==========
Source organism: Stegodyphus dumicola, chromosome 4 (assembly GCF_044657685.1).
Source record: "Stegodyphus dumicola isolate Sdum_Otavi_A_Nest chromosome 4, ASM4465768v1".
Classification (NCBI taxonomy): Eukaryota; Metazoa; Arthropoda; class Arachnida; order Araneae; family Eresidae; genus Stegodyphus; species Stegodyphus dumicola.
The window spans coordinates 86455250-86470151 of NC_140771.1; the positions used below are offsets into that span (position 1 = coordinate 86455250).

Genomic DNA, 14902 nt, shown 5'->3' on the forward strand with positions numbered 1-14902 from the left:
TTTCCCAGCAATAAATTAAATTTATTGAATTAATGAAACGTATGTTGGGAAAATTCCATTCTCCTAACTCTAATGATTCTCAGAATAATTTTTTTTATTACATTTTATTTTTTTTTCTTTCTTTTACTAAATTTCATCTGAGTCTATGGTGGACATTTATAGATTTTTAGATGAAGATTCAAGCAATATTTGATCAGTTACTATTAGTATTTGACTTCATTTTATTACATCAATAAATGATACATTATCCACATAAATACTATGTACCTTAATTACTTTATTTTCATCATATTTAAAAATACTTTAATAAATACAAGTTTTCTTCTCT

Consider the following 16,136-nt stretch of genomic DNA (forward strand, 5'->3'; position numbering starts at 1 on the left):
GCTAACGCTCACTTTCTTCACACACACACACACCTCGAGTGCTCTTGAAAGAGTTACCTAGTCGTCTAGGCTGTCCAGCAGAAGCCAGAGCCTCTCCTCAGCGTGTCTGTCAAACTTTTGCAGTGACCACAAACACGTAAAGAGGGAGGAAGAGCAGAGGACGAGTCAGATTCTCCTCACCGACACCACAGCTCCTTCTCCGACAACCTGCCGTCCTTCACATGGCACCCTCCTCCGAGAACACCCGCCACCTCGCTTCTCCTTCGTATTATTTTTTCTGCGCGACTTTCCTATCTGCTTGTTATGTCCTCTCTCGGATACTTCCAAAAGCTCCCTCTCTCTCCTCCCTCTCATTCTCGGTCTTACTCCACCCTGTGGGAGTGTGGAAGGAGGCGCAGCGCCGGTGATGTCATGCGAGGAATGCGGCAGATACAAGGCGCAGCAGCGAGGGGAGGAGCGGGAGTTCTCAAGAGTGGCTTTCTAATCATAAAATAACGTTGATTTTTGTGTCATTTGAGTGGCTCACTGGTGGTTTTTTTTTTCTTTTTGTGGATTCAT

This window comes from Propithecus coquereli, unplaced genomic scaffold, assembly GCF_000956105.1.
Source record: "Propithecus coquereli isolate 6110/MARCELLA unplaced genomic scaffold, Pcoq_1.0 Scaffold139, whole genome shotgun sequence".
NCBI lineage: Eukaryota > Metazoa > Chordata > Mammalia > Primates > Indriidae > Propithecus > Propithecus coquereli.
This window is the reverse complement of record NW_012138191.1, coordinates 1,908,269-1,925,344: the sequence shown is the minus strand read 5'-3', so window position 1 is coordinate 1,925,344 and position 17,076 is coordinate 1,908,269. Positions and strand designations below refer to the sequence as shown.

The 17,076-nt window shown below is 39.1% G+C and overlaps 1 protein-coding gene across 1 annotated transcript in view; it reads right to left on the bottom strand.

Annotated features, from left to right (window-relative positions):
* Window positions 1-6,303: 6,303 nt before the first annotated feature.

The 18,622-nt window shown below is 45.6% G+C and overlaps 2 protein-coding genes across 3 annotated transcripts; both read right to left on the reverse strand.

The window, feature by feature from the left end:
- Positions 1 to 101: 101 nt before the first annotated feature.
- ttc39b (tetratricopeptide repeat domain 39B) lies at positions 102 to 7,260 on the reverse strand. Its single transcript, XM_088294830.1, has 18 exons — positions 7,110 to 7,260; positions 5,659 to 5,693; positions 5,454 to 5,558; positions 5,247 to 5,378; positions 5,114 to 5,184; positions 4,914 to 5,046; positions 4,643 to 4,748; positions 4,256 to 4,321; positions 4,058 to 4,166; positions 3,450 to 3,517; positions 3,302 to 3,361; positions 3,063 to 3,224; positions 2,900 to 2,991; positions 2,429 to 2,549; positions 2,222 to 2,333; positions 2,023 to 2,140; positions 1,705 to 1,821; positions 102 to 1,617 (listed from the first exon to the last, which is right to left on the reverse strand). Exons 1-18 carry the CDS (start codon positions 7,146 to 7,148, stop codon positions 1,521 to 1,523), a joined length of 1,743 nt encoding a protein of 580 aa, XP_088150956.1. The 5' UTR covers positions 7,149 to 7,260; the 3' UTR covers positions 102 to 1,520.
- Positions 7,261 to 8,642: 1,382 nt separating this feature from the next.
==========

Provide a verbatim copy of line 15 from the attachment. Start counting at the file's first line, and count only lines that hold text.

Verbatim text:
* Window positions 1-6,303: 6,303 nt before the first annotated feature.